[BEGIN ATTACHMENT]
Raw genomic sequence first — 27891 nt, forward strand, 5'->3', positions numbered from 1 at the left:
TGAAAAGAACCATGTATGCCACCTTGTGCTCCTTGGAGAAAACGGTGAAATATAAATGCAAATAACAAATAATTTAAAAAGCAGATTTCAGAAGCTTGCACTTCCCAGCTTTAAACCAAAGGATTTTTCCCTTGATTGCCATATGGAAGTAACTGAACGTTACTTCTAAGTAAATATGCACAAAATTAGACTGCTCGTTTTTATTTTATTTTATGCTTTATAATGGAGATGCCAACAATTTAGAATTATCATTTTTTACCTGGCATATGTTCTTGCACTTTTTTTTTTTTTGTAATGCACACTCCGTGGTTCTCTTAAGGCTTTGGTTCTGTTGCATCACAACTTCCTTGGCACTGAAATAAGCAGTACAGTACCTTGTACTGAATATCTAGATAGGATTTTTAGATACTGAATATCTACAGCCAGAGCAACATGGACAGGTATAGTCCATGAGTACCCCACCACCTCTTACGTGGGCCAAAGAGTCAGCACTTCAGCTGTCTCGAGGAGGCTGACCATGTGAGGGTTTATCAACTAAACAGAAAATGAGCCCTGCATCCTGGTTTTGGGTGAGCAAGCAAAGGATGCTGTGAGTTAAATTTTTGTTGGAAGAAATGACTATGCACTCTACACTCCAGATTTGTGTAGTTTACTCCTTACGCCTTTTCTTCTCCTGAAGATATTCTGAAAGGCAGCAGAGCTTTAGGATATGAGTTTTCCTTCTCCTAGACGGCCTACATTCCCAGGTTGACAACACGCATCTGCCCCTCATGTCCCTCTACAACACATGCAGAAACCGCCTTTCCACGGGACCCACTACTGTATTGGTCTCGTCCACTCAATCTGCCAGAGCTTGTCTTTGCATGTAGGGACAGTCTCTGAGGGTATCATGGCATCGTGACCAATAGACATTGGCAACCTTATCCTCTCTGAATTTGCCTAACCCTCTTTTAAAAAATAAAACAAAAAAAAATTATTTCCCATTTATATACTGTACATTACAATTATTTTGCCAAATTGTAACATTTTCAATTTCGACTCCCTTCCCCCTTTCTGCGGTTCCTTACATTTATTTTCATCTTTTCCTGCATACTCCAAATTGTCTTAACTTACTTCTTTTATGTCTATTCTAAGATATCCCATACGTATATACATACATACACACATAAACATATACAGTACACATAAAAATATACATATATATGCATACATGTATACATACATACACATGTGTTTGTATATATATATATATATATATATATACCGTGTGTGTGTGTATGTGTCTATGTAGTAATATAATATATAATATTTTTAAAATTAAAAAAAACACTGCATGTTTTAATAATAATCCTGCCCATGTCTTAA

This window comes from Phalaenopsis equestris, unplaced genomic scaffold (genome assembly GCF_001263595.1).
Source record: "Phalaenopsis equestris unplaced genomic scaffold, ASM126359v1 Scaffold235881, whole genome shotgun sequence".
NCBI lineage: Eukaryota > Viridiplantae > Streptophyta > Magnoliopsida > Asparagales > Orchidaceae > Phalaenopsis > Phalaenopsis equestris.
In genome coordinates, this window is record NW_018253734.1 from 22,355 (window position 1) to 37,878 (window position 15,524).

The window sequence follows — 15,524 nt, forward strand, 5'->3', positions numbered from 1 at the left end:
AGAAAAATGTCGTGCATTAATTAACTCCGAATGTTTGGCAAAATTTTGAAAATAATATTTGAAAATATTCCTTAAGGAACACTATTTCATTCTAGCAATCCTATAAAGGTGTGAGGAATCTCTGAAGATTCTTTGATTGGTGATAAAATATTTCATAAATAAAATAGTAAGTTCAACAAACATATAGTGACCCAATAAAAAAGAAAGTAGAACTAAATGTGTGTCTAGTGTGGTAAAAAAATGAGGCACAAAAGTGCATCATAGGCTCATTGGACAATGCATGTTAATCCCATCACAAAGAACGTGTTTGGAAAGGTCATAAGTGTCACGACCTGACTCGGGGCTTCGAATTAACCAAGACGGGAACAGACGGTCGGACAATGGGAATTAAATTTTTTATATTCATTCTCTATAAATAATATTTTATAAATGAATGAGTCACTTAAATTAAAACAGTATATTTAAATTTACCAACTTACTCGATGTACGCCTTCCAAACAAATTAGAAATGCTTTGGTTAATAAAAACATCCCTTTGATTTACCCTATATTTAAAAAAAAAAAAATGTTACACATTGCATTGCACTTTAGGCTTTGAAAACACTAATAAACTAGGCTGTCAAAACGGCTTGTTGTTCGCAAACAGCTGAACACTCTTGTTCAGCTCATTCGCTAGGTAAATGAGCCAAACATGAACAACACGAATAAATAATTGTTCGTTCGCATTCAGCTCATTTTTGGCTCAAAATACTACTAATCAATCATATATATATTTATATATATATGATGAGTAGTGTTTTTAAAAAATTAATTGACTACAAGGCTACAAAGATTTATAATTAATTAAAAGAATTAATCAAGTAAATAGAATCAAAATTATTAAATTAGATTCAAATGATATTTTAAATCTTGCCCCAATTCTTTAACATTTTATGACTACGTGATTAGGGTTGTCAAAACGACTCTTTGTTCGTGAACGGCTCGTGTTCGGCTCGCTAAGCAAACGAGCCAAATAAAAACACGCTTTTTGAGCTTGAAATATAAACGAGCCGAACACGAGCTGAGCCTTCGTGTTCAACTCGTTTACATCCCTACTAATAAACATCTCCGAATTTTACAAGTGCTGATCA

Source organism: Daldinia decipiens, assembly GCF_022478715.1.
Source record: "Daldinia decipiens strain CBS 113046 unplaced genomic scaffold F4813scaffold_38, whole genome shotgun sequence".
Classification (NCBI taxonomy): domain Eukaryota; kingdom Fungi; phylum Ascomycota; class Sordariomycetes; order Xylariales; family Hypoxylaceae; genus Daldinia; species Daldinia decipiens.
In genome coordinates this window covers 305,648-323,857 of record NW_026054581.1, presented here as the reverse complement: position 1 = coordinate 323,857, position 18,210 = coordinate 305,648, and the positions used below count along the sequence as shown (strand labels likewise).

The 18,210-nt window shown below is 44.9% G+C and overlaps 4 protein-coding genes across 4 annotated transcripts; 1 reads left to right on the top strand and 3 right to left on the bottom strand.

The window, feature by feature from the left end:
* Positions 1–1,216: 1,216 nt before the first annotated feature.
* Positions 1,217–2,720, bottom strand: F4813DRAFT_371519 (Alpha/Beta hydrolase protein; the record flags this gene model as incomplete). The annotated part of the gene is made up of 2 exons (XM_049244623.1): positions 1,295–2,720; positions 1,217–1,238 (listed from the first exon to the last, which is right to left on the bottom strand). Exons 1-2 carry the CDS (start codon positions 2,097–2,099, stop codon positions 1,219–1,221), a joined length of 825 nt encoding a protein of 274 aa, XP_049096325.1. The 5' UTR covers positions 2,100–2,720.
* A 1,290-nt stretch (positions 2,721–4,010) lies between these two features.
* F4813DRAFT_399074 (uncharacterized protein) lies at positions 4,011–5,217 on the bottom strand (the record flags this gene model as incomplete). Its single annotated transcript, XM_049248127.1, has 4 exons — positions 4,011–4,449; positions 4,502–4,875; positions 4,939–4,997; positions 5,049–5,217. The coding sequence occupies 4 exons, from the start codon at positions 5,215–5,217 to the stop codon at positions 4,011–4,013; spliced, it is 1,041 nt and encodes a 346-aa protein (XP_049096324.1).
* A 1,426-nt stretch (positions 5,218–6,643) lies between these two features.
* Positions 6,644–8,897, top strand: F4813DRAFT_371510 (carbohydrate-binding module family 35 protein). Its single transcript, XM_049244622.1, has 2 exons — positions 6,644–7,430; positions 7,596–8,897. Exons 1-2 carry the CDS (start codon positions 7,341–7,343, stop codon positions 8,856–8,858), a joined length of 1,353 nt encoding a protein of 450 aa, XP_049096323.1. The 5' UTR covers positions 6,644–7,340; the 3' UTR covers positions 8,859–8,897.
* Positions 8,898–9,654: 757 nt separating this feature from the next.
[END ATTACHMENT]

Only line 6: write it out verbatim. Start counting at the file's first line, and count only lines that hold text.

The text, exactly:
In genome coordinates, this window is record NW_018253734.1 from 22,355 (window position 1) to 37,878 (window position 15,524).